The Ontario Ministry of Labour updated its online guide to tips and other gratuities this past January, outlining the most current rights and obligations of servers and employers regarding tipping under the Employment Standards Act. The Liberals have introduced legislation intended to protect servers from unfair handling of tips by their employers — but is it enough?

On June 10, 2016, the Employment Standards Act was amended to prohibit employers from withholding, making deductions from, or forcing employees to return their tips and other gratuities. In effect, this made an employee's ability to keep tips and other gratuities an employment standard.

But some employers have found a loophole around this. A good example of this is illustrated in an article by Josh Dehaas for TVO, where it was mentioned that the Ottawa Convention Centre pockets 22 per cent of the 18 per cent service fee it imposes on its clients, rather than distributing the full amount to its servers. The convention centre says it's able to do this because it has classified its service fee as an "administrative charge" rather than as a full-fledged "gratuity."

By law, a tip or other gratuity is defined as a payment of a service fee imposed by an employer on a customer, with the reasonable assumption that the customer intends or assumes that the payment will be redistributed to an employee or employees. So, as long as the convention centre informs its clients that the only a portion of the 18 per cent "administrative charge" is actually considered a gratuity, it's technically not breaking any rules by taking a cut of that 18 per cent.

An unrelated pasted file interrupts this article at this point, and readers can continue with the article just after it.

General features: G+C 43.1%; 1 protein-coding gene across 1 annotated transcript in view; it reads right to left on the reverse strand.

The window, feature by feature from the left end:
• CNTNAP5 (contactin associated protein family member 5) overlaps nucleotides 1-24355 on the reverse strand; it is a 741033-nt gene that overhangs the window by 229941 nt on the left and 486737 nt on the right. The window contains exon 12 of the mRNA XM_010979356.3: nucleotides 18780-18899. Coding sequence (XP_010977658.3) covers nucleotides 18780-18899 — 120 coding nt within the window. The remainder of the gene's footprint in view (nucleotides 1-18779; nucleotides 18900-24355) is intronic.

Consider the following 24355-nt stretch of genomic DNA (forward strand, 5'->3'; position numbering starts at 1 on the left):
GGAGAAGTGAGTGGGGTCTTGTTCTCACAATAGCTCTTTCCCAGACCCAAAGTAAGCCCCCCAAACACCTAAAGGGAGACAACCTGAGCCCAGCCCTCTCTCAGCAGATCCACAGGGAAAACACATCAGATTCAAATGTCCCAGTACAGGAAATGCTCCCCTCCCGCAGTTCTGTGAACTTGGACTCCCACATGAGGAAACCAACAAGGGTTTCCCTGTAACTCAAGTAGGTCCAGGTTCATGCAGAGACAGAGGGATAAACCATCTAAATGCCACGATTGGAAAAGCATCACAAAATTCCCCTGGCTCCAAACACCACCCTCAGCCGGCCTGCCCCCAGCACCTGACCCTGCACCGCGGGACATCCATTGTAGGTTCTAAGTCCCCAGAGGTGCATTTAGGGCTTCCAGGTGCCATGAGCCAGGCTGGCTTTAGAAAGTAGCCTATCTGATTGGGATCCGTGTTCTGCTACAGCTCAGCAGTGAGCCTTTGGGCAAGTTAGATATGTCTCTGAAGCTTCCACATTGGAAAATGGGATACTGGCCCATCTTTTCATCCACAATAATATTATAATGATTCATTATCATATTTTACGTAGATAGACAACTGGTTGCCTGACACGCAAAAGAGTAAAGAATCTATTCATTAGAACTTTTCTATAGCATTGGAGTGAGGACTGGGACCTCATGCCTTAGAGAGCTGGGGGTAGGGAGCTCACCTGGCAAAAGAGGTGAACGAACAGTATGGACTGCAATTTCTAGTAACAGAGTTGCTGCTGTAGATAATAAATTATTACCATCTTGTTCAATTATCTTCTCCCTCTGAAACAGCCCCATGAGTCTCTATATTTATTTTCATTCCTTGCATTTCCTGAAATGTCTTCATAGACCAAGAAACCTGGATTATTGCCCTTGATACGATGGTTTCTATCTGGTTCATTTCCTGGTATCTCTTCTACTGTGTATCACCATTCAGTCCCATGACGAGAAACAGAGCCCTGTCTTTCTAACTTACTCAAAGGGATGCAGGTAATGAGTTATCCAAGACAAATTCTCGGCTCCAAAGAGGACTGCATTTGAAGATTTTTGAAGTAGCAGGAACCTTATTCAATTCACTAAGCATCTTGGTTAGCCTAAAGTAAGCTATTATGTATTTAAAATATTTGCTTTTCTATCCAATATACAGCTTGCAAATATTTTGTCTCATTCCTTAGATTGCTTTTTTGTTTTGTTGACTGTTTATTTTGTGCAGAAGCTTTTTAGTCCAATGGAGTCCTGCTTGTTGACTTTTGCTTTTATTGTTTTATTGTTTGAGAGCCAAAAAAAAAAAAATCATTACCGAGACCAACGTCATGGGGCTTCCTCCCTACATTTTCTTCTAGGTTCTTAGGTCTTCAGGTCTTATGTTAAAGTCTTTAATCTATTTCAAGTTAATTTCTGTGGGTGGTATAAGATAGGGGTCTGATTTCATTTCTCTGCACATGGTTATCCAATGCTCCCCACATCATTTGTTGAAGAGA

It's unfair that that companies can still take advantage of employees' tips by simply designating service fees under a different wording. Most servers are already paid at a lower minimum wage than the current standard ($12.20 an hour compared to $14 an hour) and the bulk of their earnings comes from tips, so they should be able to keep the full amount that they are being tipped.

Dehaas says its also difficult for servers to speak out on their employer's misdeeds since many of them don't pay taxes on their tip earnings. Employers can use that as leverage if their employees ever try to complain about the mismanaging of tips — they can simply silence their employees by threatening to report them for not paying their taxes in full.

That's why servers like Michael Vorobej, an employee of the Ottawa Convention Centre, are pushing for Ontario to adopt a legislation that requires all tips to be tracked and reported. Such is a similar system to Quebec's, which requires servers to report their tips weekly, and employers to make the necessary tax deductions. It may not seem like the most appealing system to servers, but it could lend them better protection against unfair employer practices.

For now, servers should make themselves fully aware of all their rights and obligations regarding tips and other gratuities in order to protect themselves. The most important to remember are: 1) employers cannot withhold, make deductions from, or force servers to return their tips, 2) employers cannot use servers' tips to cover things like spilled food or broken supplies, and 3) servers should take it upon themselves to track the tips they receive, including those from a tip pool.

Do you think Ontario force employers to track gratuities?

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